I have a question about the forming of blind trusts for anonymity:
I probably will never be lucky enough to win a lottery jackpot. But if I were to ever win a jackpot in an anonymous state and form a blind trust and had an attorney to claim the prize on behalf of the trust, of course you would have to file taxes and pay fees. Here is my question: Can I be ABSOLUTELY sure that NO ONE ELSE other than me, my attorney, and the federal and state governments would know what is going on. Because if I ever win, I would NEVER want my family, relatives, or friends to know about it. Thank you in advance for your response.
That's OK: If they ever Win: They don't want you to know about it either!
A blind trust is a trust in which the executors or those who have been given power of attorney have full discretion over the assets, and the trust beneficiaries have no knowledge of the holdings of the trust. Blind trusts are generally used when a settlor (sometimes called a trustor or donor) wishes to keep the beneficiary unaware of the specific assets in the trust, such as to avoid conflict of interest between the beneficiary and the investments. Politicians often place their personal assets (including investment income) into blind trusts, to avoid public scrutiny and accusations of conflicts of interest when they direct government funds to the private sector.
One thing you can do is form an LLC in Nevada (Nevada corporation). They never reveal who the owners of the business are unless there are extreme extenuating circumstances.
Best thing to do is wait until you win and have your attorney advise you on the best way to remain anonymous.
Here is my question: Can I be ABSOLUTELY sure that NO ONE ELSE otherthan me, my attorney, and the federal and state governments would knowwhat is going on.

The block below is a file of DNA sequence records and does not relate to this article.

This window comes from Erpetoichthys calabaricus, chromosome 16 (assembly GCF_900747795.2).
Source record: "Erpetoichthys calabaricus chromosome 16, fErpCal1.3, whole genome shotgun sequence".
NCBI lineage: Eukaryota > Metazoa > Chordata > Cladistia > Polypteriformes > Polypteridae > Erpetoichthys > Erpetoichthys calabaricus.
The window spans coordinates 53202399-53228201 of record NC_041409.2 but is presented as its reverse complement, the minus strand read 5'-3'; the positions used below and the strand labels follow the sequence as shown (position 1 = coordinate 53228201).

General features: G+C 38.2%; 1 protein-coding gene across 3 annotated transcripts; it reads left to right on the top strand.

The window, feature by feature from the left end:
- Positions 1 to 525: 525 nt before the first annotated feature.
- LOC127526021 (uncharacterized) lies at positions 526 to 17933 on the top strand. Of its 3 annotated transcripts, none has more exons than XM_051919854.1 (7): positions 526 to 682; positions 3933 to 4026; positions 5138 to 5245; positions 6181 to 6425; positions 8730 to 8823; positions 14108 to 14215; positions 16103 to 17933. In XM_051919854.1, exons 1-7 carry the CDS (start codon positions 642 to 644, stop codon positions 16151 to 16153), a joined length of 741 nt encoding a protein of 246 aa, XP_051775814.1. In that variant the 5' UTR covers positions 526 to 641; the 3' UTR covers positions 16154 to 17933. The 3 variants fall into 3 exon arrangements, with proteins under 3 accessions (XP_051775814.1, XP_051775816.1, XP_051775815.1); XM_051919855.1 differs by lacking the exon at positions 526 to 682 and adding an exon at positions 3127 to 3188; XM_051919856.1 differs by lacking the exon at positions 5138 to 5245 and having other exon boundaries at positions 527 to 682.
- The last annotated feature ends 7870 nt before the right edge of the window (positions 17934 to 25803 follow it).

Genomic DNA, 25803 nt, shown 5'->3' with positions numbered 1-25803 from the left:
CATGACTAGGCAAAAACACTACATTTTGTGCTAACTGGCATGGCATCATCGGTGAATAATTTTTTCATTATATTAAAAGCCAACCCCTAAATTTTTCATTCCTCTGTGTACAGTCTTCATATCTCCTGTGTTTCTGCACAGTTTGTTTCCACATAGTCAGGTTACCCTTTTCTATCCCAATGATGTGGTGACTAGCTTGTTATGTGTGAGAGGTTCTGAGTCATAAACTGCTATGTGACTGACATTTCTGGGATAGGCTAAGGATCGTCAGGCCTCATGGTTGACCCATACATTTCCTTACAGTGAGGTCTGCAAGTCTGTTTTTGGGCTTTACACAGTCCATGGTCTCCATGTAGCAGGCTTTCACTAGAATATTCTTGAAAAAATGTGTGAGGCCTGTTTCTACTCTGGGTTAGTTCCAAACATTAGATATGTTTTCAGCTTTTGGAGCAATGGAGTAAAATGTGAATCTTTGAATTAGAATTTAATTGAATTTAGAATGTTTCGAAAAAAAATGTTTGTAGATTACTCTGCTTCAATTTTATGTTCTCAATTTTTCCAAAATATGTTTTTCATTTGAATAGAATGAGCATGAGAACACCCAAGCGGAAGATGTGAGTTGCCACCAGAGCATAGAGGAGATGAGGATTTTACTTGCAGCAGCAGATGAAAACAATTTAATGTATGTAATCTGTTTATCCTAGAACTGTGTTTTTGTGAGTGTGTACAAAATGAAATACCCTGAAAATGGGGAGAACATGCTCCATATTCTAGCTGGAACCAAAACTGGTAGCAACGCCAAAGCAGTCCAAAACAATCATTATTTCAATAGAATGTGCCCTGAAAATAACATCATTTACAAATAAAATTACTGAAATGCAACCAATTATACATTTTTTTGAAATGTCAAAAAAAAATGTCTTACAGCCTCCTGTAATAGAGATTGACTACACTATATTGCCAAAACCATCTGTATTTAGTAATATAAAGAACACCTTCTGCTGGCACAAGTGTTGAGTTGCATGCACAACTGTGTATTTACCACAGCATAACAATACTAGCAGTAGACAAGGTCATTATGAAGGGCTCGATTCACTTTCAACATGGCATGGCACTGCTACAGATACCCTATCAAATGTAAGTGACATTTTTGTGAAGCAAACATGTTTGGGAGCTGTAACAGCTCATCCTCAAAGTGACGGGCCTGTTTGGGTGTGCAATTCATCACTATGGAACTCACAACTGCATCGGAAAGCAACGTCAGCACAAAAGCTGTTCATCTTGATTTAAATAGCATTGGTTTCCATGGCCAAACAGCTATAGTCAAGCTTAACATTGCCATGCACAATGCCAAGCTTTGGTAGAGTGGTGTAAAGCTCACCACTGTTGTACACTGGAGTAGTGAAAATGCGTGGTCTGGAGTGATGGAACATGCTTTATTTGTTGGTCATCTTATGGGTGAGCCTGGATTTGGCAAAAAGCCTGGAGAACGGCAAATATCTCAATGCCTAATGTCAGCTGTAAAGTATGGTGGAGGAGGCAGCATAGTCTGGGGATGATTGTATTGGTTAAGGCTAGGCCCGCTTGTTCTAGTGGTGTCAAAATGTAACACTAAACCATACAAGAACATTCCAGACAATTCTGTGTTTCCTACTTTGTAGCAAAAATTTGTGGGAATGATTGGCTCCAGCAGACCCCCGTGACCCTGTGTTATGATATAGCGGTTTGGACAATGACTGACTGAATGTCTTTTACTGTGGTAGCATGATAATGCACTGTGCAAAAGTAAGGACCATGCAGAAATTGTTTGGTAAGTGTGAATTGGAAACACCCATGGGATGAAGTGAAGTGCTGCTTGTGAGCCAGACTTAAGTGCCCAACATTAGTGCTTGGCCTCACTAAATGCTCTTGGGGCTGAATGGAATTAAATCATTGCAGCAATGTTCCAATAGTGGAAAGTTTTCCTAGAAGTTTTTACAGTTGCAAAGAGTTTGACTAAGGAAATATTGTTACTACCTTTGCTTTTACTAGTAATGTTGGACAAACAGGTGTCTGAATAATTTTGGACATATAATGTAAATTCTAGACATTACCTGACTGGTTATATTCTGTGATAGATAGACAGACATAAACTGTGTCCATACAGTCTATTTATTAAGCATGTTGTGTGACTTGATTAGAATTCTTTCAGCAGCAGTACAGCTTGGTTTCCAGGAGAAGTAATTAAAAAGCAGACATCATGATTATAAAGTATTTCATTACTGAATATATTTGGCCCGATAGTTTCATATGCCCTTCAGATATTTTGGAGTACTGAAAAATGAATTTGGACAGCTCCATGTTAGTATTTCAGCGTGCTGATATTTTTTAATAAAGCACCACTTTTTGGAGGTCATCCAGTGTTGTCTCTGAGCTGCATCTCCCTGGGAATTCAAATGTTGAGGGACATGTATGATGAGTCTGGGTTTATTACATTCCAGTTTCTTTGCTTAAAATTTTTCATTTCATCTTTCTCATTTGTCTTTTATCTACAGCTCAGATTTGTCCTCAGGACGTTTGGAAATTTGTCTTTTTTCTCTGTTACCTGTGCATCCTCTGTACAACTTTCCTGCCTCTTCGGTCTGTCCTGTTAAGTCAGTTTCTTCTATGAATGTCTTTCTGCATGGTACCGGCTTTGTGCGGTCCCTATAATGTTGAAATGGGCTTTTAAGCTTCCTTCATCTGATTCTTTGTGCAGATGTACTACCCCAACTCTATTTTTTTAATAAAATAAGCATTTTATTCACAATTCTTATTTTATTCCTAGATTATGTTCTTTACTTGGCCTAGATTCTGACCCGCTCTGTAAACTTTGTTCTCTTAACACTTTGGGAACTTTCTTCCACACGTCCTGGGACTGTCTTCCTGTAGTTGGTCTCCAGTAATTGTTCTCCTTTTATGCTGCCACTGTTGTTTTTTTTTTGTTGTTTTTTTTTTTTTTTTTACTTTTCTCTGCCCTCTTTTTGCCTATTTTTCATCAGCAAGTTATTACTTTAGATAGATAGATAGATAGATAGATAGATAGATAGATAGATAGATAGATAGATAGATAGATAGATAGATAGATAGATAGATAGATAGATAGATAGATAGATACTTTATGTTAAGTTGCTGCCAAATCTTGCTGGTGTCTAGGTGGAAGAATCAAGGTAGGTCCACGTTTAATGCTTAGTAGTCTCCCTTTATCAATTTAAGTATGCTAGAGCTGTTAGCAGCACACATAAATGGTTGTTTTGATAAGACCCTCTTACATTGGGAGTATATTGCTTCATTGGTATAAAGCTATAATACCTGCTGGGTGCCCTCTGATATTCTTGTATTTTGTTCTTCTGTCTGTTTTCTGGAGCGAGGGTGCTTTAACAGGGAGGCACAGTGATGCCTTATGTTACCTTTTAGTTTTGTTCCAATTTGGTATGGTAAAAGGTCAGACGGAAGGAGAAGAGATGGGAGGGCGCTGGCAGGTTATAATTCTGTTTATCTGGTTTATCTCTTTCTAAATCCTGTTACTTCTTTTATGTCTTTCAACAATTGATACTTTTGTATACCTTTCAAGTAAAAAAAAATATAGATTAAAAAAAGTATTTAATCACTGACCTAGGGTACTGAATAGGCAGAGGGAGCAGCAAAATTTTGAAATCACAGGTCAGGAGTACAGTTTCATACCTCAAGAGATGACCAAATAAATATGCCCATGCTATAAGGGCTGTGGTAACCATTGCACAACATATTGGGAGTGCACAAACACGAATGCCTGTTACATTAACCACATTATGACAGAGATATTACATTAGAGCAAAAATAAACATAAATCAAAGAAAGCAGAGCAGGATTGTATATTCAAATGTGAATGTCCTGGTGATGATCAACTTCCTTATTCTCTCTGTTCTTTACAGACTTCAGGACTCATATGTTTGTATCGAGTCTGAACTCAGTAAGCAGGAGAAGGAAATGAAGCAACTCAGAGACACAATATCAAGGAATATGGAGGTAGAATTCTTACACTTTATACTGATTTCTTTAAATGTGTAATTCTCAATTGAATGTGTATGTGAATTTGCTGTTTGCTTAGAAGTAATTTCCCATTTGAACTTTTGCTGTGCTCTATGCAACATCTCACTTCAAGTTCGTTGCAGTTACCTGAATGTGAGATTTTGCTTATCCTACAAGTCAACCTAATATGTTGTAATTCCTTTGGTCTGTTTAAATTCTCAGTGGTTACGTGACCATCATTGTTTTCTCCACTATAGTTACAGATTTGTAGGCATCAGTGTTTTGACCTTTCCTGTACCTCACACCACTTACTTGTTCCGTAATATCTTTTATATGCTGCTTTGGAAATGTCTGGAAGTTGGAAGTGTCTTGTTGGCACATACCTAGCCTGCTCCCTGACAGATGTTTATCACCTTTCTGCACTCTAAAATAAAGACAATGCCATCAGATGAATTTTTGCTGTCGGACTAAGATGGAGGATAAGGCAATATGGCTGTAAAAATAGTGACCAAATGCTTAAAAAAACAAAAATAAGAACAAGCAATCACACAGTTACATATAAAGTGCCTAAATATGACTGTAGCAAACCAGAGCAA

The short answer in "no". With more and more info in databases and more of those databases being compromised by stupid gov't (redundant statement?) employees leaving that info on laptops to be stolen, you can't trust other people to absolutely keep your info private.
If someone sues you 'cause they hurt themselves while breaking into your house on xmas eve, you could be called upon to list your assets in a civil suit. If you "omit" anything (even to protect it from someone who dosen't deserve a cent of it) well, that's perjury ...
There are more ways to have your info compromised than you want to know. Many of them have nothing to do with mistakes on your part.
In most states, if not all, who a trust is made up by is a matter of public record.
People would have to look it up, but the infromation is available.
How much faith would you have in the person/attorney appointed will always serve with your best interest? I think there was a topic here where there was a bit of discussion on why you'd need to make copies of the ticket (via copy machine or just taking pictures or video in posession of it) and I think this is a good one, you wouldn't want something to happen such as the trustee going and try claiming it as their own.
After it's claimed do you want to keep them on as the trustee? Especially if you establish the trust in a different state from which you live. Would that even matter? What kind of power, as the trustee do they have over your money? What control would you still have? Do you still have the power to be able to remove or change who the trustee is or at least limit the power of the trustee has so they still have to answer to you?
I like the idea of forming a trust to at least give a small bit secrecy (I doubt anyone I know would even bother investigating it, others though I dunno about) and whatever benefits may come with it but I don't know if I like the idea of giving up control and putting trust in someone whom I wouldn't likely know all that well. Trusting people isn't one of my strong suits.
From what I've seen you can bet there are people who would investigate who formed such a trust.
The lotteries publish the location of the winners, the store that sold the winning ticket.
A few months back, someone in a town near here hit 5 + 0 on Mega Millions.
The store didn't even put one of those "Winning Ticket Sold Here" signs up but the town and half of the county was trying to figure out who it was that made the score.
(Granted, it could have been a traveler passing through, but the "nosy neighbor" factor never stops.)
Bear in mind, that was for a lower prize than the jackpot without any press conference or news article other than the location of the ticket seller.